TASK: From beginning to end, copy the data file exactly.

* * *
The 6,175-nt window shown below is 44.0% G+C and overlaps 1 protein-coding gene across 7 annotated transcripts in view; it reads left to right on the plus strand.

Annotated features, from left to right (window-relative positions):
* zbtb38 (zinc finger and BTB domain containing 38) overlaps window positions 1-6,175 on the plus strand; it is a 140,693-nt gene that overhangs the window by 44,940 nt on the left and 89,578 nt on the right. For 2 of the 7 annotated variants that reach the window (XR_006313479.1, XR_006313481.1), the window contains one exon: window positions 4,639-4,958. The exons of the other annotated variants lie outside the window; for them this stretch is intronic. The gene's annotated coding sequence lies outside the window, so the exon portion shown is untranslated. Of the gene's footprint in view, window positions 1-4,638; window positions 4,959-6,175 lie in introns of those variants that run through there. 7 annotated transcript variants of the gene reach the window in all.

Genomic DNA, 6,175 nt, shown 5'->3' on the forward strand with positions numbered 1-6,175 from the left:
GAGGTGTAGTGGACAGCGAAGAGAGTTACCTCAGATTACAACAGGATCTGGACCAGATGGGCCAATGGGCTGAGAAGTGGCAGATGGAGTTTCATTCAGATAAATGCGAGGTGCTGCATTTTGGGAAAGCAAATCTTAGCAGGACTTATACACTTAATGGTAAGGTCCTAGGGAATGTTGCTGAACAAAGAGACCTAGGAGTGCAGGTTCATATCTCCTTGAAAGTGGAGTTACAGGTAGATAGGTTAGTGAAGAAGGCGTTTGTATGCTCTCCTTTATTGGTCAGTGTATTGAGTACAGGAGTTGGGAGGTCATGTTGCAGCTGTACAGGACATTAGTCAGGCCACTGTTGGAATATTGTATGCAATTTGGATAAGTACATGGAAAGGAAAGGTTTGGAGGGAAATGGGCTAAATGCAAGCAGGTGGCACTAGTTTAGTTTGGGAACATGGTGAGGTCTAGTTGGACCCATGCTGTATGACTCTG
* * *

The 6,175-nt window shown below is 44.0% G+C and overlaps 1 protein-coding gene across 7 annotated transcripts in view; it reads left to right on the plus strand.

Annotated features, from left to right (window-relative positions):
* zbtb38 (zinc finger and BTB domain containing 38) overlaps window positions 1-6,175 on the plus strand; it is a 140,693-nt gene that overhangs the window by 44,940 nt on the left and 89,578 nt on the right. For 2 of the 7 annotated variants that reach the window (XR_006313479.1, XR_006313481.1), the window contains one exon: window positions 4,639-4,958. The exons of the other annotated variants lie outside the window; for them this stretch is intronic. The gene's annotated coding sequence lies outside the window, so the exon portion shown is untranslated. Of the gene's footprint in view, window positions 1-4,638; window positions 4,959-6,175 lie in introns of those variants that run through there. 7 annotated transcript variants of the gene reach the window in all.

Genomic DNA, 6,175 nt, shown 5'->3' on the forward strand with positions numbered 1-6,175 from the left:
GAGGTGTAGTGGACAGCGAAGAGAGTTACCTCAGATTACAACAGGATCTGGACCAGATGGGCCAATGGGCTGAGAAGTGGCAGATGGAGTTTCATTCAGATAAATGCGAGGTGCTGCATTTTGGGAAAGCAAATCTTAGCAGGACTTATACACTTAATGGTAAGGTCCTAGGGAATGTTGCTGAACAAAGAGACCTAGGAGTGCAGGTTCATATCTCCTTGAAAGTGGAGTTACAGGTAGATAGGTTAGTGAAGAAGGCGTTTGTATGCTCTCCTTTATTGGTCAGTGTATTGAGTACAGGAGTTGGGAGGTCATGTTGCAGCTGTACAGGACATTAGTCAGGCCACTGTTGGAATATTGTATGCAATTTGGATAAGTACATGGAAAGGAAAGGTTTGGAGGGAAATGGGCTAAATGCAAGCAGGTGGCACTAGTTTAGTTTGGGAACATGGTGAGGTCTAGTTGGACCCATGCTGTATGACTCTG